It’s fashionable to criticise boarding school. It’s fashionable to slam private schools as a whole as elite engine rooms churning out a disproportionate number of prime ministers and actors. But not all private schools are born equal and it’s the boarders – the Etons and Harrows – which are seen as the real privilege-pushing so-and-sos by many.
Kirstie Allsopp is the latest to have a go, commenting that she finds the system “weird”, that it’s a “peculiarly British thing to believe that someone looking after 80 kids, a housemaster trying to do his job and also bring up his own family, is more qualified to safeguard your child than you are.”
To be fair, Allsopp is highly qualified to speak on this subject since she went away aged eight and had a miserable time drifting through 10 boarding schools as she grew up.
Also, I remember the day my parents, sister, grandmother and I dropped my brother off at prep school, also aged eight, and left him standing beside his trunk in the sports hall. Drum was so small and thin you could have blown on him and he’d have fallen over. We left him there, knees knocking in his scratchy grey uniform, and wailed like professional mourners in the car home. Mention this memory to my mother and she still wells up. Yes, a bit weird, and eight is very tiny.
Then I went to boarding school aged 11 and had seven absurdly happy years. It wasn’t all ideal. Cross-country was hell and I was always cast as the man in school plays because I was so tall. There were also fewer midnight feasts than Malory Towers led me to believe. But I was surrounded by girls who, to this day, remain my closest friends and, for many of us, being away from home and warring parents was no bad thing. In such cases, the relationship one had with a watchful housemistress or housemaster was vital.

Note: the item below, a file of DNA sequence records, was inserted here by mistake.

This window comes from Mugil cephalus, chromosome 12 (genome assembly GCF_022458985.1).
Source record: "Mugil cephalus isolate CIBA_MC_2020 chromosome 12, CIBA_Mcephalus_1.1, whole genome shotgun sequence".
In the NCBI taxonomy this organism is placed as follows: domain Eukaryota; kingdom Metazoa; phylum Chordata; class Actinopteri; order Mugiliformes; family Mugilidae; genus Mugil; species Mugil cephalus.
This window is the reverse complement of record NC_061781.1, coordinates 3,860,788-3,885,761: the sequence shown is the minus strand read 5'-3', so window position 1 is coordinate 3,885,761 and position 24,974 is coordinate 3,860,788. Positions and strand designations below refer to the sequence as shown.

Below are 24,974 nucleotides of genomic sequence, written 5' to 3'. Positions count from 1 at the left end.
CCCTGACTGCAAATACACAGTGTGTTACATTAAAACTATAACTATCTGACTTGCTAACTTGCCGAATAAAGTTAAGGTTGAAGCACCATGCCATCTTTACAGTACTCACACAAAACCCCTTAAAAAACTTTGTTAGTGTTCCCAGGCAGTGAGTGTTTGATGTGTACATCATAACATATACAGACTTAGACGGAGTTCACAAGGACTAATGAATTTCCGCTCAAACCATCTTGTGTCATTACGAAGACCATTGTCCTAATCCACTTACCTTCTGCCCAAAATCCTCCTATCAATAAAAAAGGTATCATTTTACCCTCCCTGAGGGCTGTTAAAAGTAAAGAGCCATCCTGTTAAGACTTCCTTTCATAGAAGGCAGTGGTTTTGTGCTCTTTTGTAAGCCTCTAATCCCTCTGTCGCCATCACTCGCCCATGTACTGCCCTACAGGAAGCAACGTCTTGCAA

What’s more, in the 16 years since I left boarding school, they’ve only got cushier. Flexi-boarding, when you’re allowed out every other day or so, is the norm and, having overseen the Tatler Schools Guide for some years, I know that dispatching a teenager at the start of term is like checking them into Claridge’s. There are “executive chefs”, “health and fitness centres” and skiing trips to Whistler. A few years ago, Roedean had a £9 million makeover by a firm of architects who usually knock up boutique hotels.
In the same interview, Allsopp said she intended to send her sons to a London secondary school, but in my experience these can be more problematic. Those I know who went to London schools discovered drugs, anorexia and self-harm much earlier than we sops in our dormitories.
Debating the merits of sending your kid to a private day or boarding school is bourgeois dinner party chat, I admit. More of my generation than before won’t be able to afford the dizzying fees anyway, which you may think is a good thing, but all I currently see happening instead is my middle-class mates fighting to get on the local church roof committee in order to get their children into the best primary school over others with less pointy elbows. Still, if you’re an American tech billionaire or presenter of a TV property show and wondering where to send little Augusta, don’t discount the boarding option. It depends on the child. I still remember the day we were served ostrich burgers for supper. It really wasn’t much of a hardship.
Read Sophia Money-Coutts's latest column on telegraph.co.uk every Monday from 10am